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Orthopedic Coding Alert

Reader Questions:

New Patient in Hospital Is Established in Office

Question: At a recent seminar, a provider insurance representative advised me that when our orthopedists see new patients in the hospital, we can still bill them as new patients in the office as well. But when our orthopedist treats a new patient in the hospital and then later treats him in the office, I've been billing established patient codes. Who is correct?
New York Subscriber
Answer: You are correct. CPT defines a new patient as "one who has not received any professional services from the physician or another physician of the same specialty who belongs to the same group practice within the past three years."
Strategy: Show the insurance representative CPT's new and established patient definition under the heading "Definitions of Commonly Used Terms" in Evaluation and Management Services Guidelines.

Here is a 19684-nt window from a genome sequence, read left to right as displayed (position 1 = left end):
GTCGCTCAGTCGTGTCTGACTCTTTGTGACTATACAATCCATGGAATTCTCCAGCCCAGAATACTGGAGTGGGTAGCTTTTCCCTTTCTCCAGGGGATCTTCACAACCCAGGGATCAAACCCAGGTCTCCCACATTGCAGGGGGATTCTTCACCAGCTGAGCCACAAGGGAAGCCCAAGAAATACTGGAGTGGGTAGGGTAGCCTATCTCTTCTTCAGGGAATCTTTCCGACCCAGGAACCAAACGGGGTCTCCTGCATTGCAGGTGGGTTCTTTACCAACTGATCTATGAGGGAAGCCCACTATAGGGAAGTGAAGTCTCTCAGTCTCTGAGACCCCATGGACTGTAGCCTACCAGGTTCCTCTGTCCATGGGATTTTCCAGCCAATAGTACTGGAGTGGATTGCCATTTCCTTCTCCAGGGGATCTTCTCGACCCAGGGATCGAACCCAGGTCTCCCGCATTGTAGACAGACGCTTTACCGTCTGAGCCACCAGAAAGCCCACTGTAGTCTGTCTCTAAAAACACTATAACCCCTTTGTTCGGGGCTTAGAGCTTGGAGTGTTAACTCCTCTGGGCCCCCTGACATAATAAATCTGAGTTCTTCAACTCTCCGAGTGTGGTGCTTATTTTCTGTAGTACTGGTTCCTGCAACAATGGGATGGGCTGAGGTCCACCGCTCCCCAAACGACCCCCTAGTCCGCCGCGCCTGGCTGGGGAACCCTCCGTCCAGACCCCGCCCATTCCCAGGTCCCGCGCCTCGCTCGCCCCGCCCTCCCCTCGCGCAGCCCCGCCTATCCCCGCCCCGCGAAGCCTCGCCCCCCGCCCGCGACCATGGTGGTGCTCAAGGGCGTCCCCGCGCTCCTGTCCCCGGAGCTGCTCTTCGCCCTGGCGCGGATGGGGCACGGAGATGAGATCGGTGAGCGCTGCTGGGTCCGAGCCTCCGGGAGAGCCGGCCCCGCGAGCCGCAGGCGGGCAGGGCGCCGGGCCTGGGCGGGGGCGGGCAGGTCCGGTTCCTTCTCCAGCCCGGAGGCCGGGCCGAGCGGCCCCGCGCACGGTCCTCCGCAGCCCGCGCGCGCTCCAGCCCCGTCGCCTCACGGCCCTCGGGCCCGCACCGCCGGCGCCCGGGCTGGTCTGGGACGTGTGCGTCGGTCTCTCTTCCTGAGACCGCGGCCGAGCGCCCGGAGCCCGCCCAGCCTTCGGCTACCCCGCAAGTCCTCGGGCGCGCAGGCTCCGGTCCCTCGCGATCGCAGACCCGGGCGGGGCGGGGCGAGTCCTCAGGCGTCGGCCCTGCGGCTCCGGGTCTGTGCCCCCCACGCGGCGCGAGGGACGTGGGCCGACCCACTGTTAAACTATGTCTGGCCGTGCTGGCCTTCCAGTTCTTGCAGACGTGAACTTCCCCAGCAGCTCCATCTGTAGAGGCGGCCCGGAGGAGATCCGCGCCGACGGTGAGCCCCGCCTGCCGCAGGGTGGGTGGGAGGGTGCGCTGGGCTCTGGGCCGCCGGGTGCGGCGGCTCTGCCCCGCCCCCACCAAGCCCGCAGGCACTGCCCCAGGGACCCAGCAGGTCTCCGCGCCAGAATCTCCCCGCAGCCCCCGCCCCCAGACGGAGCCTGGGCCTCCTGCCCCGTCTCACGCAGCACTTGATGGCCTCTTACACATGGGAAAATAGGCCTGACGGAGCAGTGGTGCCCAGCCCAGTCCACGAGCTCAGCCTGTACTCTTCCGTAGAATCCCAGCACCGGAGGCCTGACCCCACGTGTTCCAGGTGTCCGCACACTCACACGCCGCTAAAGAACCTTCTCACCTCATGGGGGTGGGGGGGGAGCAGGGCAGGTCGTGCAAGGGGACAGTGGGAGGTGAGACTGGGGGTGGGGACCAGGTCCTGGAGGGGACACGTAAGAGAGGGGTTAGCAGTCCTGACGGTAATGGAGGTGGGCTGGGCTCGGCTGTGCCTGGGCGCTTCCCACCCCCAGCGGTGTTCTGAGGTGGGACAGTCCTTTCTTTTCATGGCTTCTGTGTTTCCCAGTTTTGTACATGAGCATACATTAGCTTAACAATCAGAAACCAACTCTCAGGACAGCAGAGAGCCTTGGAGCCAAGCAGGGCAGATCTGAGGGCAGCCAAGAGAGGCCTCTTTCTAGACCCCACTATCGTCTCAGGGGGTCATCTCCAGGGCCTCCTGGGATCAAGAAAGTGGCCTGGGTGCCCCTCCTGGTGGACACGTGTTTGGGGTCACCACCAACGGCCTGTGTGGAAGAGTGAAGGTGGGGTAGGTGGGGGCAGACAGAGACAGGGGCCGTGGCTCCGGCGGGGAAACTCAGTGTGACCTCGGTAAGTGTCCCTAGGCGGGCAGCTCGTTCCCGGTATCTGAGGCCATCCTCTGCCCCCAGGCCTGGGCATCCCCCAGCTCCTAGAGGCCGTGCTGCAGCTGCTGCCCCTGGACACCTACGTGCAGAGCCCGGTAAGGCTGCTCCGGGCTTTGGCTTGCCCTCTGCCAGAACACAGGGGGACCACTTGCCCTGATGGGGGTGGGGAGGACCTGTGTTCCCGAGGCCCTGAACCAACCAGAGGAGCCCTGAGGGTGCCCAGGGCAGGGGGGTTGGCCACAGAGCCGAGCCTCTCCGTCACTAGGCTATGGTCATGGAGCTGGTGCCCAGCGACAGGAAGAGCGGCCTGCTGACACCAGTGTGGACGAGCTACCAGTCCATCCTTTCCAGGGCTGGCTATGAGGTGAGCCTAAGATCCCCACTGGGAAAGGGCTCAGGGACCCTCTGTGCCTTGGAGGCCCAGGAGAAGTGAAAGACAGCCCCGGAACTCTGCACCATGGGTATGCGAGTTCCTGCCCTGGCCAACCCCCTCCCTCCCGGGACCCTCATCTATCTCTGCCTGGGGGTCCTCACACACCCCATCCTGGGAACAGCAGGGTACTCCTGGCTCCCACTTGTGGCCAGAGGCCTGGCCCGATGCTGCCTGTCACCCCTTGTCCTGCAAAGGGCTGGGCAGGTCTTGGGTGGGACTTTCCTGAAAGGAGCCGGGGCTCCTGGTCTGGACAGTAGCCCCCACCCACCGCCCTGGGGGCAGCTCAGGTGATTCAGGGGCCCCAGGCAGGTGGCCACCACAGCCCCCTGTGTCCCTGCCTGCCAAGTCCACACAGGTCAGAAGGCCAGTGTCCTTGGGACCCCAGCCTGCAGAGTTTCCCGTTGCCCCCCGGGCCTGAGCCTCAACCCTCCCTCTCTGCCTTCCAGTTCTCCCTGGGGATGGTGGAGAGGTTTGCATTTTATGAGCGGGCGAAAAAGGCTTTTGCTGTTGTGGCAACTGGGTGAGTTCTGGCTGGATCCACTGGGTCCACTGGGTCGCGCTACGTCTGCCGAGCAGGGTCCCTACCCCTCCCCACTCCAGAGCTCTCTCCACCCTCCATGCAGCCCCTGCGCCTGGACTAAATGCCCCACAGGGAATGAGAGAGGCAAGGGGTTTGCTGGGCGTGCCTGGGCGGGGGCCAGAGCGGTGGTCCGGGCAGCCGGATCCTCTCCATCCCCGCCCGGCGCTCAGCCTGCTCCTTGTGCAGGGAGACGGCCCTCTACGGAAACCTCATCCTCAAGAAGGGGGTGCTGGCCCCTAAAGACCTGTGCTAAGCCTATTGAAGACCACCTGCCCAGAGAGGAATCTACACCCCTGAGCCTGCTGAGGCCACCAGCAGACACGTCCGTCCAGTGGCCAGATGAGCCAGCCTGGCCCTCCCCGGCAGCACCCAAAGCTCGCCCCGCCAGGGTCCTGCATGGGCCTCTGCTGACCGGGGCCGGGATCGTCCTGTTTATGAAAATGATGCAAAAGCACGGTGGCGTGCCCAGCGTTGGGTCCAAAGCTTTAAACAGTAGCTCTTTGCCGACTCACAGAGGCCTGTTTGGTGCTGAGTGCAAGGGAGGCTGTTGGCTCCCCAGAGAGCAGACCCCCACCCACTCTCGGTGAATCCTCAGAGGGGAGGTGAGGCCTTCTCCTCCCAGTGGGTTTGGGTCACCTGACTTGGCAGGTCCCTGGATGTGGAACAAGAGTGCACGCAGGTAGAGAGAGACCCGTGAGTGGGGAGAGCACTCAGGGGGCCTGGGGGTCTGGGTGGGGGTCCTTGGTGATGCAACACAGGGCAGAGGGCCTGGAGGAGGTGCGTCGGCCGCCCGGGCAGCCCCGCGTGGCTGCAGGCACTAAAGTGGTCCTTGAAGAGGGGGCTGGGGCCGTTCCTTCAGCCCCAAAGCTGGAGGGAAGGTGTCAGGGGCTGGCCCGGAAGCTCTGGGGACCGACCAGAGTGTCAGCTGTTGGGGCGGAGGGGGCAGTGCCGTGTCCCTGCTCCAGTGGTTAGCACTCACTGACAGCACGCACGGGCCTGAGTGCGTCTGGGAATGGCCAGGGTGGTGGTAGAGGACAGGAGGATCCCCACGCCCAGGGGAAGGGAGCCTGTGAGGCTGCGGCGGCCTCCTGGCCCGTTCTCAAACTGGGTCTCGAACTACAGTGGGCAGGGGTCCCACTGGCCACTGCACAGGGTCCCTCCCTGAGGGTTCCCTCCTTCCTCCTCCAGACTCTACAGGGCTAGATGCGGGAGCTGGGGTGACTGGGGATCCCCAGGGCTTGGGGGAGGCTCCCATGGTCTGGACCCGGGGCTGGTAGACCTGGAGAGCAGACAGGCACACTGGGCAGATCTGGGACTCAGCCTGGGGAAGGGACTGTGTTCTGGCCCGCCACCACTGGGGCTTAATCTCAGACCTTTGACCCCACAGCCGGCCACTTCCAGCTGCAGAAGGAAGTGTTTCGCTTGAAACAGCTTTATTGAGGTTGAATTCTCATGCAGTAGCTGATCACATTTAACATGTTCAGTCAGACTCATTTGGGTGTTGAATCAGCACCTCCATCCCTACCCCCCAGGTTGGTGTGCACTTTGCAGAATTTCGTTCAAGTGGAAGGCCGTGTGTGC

The representative who spoke at your seminar may be unfamiliar with in-office coding that follows this rule, which explains why the information wasn't accurate.
A patient's status doesn't affect hospital care coding. For instance, you report initial hospital care with 99221-99223 (Initial hospital care, per day, for the evaluation and management of a patient ...) and subsequent hospital care as 99231-99233 (Subsequent hospital care, per day, for the evaluation and management of a patient ...), regardless of whether the patient is new or established.
But if one of your orthopedists treats a patient in the hospital and later (within three years) treats the patient in the office, you must code the encounter as an established patient E/M service, such as 99212-99215 (Office or other outpatient visit for the evaluation and management of an established patient ...).

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